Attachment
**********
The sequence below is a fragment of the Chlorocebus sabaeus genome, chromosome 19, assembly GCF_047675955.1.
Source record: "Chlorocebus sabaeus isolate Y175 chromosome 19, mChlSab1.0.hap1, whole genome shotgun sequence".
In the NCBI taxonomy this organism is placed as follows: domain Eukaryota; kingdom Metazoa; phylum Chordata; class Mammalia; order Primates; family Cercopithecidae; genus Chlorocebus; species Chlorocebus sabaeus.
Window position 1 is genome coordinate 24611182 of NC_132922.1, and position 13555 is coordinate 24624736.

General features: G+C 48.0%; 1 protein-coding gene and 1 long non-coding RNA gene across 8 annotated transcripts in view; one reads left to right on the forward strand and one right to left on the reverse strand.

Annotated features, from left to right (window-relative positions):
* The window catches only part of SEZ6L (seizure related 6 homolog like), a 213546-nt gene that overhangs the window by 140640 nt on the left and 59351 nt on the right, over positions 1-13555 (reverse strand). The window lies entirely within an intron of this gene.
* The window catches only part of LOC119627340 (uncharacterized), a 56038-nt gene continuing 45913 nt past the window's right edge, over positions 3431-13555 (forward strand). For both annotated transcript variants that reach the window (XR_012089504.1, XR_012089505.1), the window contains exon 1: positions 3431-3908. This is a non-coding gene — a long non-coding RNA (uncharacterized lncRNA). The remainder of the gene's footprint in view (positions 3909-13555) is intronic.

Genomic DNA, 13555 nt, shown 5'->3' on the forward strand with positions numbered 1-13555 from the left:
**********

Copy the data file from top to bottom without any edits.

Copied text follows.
The sequence below is a fragment of the Chlorocebus sabaeus genome, chromosome 19, assembly GCF_047675955.1.
Source record: "Chlorocebus sabaeus isolate Y175 chromosome 19, mChlSab1.0.hap1, whole genome shotgun sequence".
In the NCBI taxonomy this organism is placed as follows: domain Eukaryota; kingdom Metazoa; phylum Chordata; class Mammalia; order Primates; family Cercopithecidae; genus Chlorocebus; species Chlorocebus sabaeus.
Window position 1 is genome coordinate 24611182 of NC_132922.1, and position 13555 is coordinate 24624736.

General features: G+C 48.0%; 1 protein-coding gene and 1 long non-coding RNA gene across 8 annotated transcripts in view; one reads left to right on the forward strand and one right to left on the reverse strand.

Annotated features, from left to right (window-relative positions):
* The window catches only part of SEZ6L (seizure related 6 homolog like), a 213546-nt gene that overhangs the window by 140640 nt on the left and 59351 nt on the right, over positions 1-13555 (reverse strand). The window lies entirely within an intron of this gene.
* The window catches only part of LOC119627340 (uncharacterized), a 56038-nt gene continuing 45913 nt past the window's right edge, over positions 3431-13555 (forward strand). For both annotated transcript variants that reach the window (XR_012089504.1, XR_012089505.1), the window contains exon 1: positions 3431-3908. This is a non-coding gene — a long non-coding RNA (uncharacterized lncRNA). The remainder of the gene's footprint in view (positions 3909-13555) is intronic.

Genomic DNA, 13555 nt, shown 5'->3' on the forward strand with positions numbered 1-13555 from the left: